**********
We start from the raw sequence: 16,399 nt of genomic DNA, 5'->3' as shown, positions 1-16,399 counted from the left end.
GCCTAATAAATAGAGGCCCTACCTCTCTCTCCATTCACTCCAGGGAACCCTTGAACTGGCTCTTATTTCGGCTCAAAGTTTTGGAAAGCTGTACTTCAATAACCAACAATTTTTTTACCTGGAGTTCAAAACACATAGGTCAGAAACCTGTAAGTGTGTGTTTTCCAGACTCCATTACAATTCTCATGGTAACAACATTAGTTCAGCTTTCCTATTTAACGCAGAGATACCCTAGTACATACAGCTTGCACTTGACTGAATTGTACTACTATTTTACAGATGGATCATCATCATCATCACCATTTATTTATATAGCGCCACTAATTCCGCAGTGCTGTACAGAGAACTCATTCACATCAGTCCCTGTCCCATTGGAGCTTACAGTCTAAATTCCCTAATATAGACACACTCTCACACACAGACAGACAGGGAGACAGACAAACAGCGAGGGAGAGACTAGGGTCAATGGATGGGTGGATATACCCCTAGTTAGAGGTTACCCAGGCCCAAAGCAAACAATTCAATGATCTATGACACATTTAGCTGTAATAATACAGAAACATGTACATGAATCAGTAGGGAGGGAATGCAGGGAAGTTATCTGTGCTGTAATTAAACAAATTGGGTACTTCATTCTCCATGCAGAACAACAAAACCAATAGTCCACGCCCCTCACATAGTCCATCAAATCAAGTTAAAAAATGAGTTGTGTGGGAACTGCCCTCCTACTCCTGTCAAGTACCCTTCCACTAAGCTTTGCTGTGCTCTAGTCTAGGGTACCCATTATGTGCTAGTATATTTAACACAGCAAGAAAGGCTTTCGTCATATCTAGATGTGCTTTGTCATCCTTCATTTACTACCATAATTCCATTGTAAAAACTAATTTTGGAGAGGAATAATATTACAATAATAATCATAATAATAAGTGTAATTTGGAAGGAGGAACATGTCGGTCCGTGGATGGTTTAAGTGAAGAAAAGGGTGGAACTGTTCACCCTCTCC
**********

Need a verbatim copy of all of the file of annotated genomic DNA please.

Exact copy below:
We start from the raw sequence: 16,399 nt of genomic DNA, 5'->3' as shown, positions 1-16,399 counted from the left end.
GCCTAATAAATAGAGGCCCTACCTCTCTCTCCATTCACTCCAGGGAACCCTTGAACTGGCTCTTATTTCGGCTCAAAGTTTTGGAAAGCTGTACTTCAATAACCAACAATTTTTTTACCTGGAGTTCAAAACACATAGGTCAGAAACCTGTAAGTGTGTGTTTTCCAGACTCCATTACAATTCTCATGGTAACAACATTAGTTCAGCTTTCCTATTTAACGCAGAGATACCCTAGTACATACAGCTTGCACTTGACTGAATTGTACTACTATTTTACAGATGGATCATCATCATCATCACCATTTATTTATATAGCGCCACTAATTCCGCAGTGCTGTACAGAGAACTCATTCACATCAGTCCCTGTCCCATTGGAGCTTACAGTCTAAATTCCCTAATATAGACACACTCTCACACACAGACAGACAGGGAGACAGACAAACAGCGAGGGAGAGACTAGGGTCAATGGATGGGTGGATATACCCCTAGTTAGAGGTTACCCAGGCCCAAAGCAAACAATTCAATGATCTATGACACATTTAGCTGTAATAATACAGAAACATGTACATGAATCAGTAGGGAGGGAATGCAGGGAAGTTATCTGTGCTGTAATTAAACAAATTGGGTACTTCATTCTCCATGCAGAACAACAAAACCAATAGTCCACGCCCCTCACATAGTCCATCAAATCAAGTTAAAAAATGAGTTGTGTGGGAACTGCCCTCCTACTCCTGTCAAGTACCCTTCCACTAAGCTTTGCTGTGCTCTAGTCTAGGGTACCCATTATGTGCTAGTATATTTAACACAGCAAGAAAGGCTTTCGTCATATCTAGATGTGCTTTGTCATCCTTCATTTACTACCATAATTCCATTGTAAAAACTAATTTTGGAGAGGAATAATATTACAATAATAATCATAATAATAAGTGTAATTTGGAAGGAGGAACATGTCGGTCCGTGGATGGTTTAAGTGAAGAAAAGGGTGGAACTGTTCACCCTCTCC